Blue Ridge Limited

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Route of the Blue Ridge Limited (in orange)

The Blue Ridge Limited was one of six daily American named passenger trains operated by the Baltimore and Ohio Railroad (B&O) during the late 1930s between Washington, D. C. and Chicago, Illinois, via Pittsburgh, Pennsylvania. Inaugurated in 1934, the once high-status train was discontinued in 1949.


In 1934, the B&O's eastbound train number 16 was named the Blue Ridge Limited and in 1937 its westbound counterpart, train 15 was also named the Blue Ridge Limited.[1]

With ridership dropping after World War II, the B&O discontinued the Blue Ridge Limited on February 20, 1949.

Schedule and equipment[edit]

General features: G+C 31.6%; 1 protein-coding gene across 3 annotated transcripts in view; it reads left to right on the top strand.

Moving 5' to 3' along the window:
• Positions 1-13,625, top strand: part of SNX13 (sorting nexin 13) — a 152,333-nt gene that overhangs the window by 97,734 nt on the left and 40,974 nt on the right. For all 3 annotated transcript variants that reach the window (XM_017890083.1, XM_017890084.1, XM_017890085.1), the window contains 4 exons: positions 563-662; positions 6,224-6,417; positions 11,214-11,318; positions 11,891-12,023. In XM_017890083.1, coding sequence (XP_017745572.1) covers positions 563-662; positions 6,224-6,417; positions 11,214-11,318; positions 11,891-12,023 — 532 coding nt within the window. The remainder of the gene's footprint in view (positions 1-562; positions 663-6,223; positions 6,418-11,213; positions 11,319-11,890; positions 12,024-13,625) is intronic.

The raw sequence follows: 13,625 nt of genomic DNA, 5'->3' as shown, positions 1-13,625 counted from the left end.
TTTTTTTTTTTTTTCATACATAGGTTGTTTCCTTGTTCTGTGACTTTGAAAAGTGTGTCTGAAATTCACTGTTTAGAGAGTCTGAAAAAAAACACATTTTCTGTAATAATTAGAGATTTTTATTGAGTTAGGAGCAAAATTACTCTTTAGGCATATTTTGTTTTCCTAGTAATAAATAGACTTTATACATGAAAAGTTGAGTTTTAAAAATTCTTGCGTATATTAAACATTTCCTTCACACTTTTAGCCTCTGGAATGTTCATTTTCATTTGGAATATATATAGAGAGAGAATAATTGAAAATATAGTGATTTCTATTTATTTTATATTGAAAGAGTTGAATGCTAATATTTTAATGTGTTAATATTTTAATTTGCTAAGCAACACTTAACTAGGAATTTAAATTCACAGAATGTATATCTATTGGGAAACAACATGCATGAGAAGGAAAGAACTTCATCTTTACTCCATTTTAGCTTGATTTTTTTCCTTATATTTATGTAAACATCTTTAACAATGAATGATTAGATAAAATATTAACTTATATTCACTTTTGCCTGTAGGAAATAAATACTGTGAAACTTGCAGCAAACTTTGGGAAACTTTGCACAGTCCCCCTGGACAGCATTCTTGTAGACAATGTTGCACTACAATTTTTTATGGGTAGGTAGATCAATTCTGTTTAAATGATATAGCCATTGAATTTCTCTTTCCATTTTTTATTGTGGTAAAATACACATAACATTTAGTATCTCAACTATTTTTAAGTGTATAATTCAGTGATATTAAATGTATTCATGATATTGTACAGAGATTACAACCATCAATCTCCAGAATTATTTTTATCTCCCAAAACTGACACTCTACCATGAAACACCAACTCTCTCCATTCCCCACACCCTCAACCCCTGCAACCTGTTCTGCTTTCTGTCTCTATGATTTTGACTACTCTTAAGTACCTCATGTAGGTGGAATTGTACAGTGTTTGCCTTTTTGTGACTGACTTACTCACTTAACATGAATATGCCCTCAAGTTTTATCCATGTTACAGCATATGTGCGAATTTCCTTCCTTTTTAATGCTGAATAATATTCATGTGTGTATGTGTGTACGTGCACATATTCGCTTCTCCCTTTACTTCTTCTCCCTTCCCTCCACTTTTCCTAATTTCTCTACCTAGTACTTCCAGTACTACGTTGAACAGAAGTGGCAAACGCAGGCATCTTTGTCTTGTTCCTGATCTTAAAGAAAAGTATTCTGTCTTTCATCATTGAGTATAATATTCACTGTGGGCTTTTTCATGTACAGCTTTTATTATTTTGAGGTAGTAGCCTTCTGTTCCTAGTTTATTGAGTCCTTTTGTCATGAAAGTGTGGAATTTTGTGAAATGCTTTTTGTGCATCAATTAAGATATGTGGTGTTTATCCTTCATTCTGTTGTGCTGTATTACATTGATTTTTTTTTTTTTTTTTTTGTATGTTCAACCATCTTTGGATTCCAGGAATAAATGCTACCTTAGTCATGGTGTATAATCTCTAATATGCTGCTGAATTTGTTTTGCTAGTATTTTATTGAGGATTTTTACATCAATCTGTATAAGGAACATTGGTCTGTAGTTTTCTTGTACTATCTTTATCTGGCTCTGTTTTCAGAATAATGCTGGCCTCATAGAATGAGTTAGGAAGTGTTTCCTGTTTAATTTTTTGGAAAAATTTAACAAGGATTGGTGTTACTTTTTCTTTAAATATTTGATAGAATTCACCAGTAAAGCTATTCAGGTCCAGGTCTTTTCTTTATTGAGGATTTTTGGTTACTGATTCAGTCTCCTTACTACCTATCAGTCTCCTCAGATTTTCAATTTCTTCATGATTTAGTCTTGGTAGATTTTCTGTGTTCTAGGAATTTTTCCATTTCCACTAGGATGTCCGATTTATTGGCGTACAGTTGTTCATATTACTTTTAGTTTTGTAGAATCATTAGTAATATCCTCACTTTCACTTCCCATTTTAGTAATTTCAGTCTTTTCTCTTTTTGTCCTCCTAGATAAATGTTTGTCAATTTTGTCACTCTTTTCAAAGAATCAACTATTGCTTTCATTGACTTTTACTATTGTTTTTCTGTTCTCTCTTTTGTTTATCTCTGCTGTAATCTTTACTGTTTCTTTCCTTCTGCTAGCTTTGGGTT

In the early years, the Blue Ridge Limited's consist was consistent with a first-class train, including reclining seats in coaches, a sleeper and a lounge with sleeping accommodations. A diner car, added in Pittsburgh, served breakfast and lunch to passengers going west.[1] It was steam-powered until well after World War II.

The westbound Blue Ridge Limited left Washington a few hours ahead of the Shenandoah but had a slower schedule due to the numerous head-end cars it carried.[1] The eastbound Blue Ridge Limited's schedule was revised in 1938 so that it began in Pittsburgh, instead of Chicago, thus reducing the number of Chicago-Washington trains.

A lounge car was added in 1945 between Washington and Akron to increase ridership, and in 1947 the lounge car was extended all the way to Chicago.